Brothers, think of what you were when you were called. Not many of you were wise by human standards; not many were influential; not many were of noble birth. But God chose the foolish things of the world to shame the wise; God chose the weak things of the world to shame the strong. He chose the lowly things of this world and the despised things—and the things that are not—to nullify the things that are, so that no one may boast before him. 1 Corinthians 1:26-29 (NIV)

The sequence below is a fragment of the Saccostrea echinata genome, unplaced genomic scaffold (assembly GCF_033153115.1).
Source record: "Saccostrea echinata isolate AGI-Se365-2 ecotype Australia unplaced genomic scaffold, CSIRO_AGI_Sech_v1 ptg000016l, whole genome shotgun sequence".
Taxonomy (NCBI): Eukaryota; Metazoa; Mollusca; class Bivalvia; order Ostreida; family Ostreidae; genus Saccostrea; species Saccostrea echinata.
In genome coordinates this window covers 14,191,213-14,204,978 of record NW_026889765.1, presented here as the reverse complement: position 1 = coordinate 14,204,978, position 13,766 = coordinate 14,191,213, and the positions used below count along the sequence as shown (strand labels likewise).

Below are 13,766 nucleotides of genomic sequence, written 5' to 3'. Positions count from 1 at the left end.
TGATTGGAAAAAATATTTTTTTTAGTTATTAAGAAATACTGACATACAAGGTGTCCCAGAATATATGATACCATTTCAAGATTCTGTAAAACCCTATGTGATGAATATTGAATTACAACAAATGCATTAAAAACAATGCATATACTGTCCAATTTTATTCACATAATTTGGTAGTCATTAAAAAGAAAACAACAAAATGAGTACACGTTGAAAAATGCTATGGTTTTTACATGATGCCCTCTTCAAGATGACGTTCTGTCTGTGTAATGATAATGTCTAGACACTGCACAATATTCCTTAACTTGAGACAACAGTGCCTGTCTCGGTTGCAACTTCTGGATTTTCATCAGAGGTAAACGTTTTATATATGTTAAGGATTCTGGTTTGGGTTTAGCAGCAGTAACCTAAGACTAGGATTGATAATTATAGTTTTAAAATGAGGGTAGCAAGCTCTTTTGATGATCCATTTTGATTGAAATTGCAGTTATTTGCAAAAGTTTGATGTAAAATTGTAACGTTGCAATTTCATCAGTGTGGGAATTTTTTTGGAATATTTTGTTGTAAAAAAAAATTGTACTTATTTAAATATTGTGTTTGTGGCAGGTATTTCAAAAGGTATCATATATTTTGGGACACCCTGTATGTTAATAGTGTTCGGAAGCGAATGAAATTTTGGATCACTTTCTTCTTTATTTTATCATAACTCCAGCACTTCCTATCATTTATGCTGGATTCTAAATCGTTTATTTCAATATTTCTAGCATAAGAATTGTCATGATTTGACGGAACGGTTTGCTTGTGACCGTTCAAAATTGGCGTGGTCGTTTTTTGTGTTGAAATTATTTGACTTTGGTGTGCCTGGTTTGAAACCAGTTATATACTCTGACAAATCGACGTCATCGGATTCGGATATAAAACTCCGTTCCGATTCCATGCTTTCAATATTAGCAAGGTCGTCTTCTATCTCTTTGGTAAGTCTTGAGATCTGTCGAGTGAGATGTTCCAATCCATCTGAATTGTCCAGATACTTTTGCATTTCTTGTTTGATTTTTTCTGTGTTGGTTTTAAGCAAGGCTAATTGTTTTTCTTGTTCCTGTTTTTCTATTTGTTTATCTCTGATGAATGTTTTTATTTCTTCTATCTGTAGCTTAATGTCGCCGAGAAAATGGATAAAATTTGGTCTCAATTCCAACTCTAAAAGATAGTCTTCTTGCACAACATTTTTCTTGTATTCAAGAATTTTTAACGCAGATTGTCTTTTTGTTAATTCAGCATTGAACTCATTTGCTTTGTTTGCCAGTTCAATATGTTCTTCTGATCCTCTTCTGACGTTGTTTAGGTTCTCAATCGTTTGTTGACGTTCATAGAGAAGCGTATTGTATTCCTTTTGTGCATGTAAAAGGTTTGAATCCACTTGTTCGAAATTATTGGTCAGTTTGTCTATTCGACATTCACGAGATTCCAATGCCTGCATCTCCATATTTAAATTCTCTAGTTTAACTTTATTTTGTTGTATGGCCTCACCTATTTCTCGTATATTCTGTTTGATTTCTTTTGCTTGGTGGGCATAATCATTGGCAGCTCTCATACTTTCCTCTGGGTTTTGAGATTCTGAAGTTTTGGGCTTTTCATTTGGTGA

Monday was likely my last first day of school. Oldest son graduated from college and youngest will finish his high school requirements this semester. For many years, I’ve been the home room mom, a member of PTA, and field trip chaperone. Plan a teacher appreciation day? Organize a fund raiser? Schedule a field trip? Bake twelve dozen cookies at midnight? I’m your woman. I’ve served on construction design teams, dug fossils, taught how to do tombstone rubbings, peddled chocolate bars, wrapping paper, and coupon books, edited newsletters, and attended more meetings than I care to remember. For the most part, I have done it happily and willingly, but, there is one thing that I am asked to do as a mom that reduces me to a quivering mass of jelly. For like Superman and kryptonite, this supermom has one job that I just cannot manage to do: hem uniform pants. It is not that I cannot sew. In high school, I made all my own clothes. I can make curtains, quilts and bedspreads and BC (before children) I even did beautiful counted cross stitch. I do not know why, but hemming a pair of pants is beyond my abilities. I either get them too short or too long. They come out uneven or wrinkled. My children attended several different schools and participated in clubs that required uniforms. At first, I tried to do my best, cutting and stitching, but by the end, I wept so hard I could not see my needle. Then, I discovered the wonderful women at S & R Uniforms. For a small fee (I would have paid a hundred times more than they asked), they hem my childrens’ pants and sew on their patches. When I enter their shop, I feel I should bow and scrape in humble adoration. With their assistance, I can continue my charade as supermom. Unfortunately, the shop is always so overloaded with work there is a lengthy wait. I smile and beg, and sometimes get moved up to the head of the line. They recognize a desperate woman when they see one. Then, last week, youngest son brought home two pairs of pants on Friday that he had to have on Monday. While it crossed my mind that the S & R ladies might accept a bribe to work on the weekend, I gamely got out my needle and thread. Even with the addition of fabric glue, once again, I failed. I cut the first pair of pants off too short. My husband didn’t know what to do when I rushed in the bedroom crying. I managed to get the second pair done, but they do not look good at all. I will now have to pay $40 for a replacement pair of pants which I will take straight to the uniform ladies. I do not care how long it takes. Monday was the last first day of school, and I will never have to hem another pair of pants again.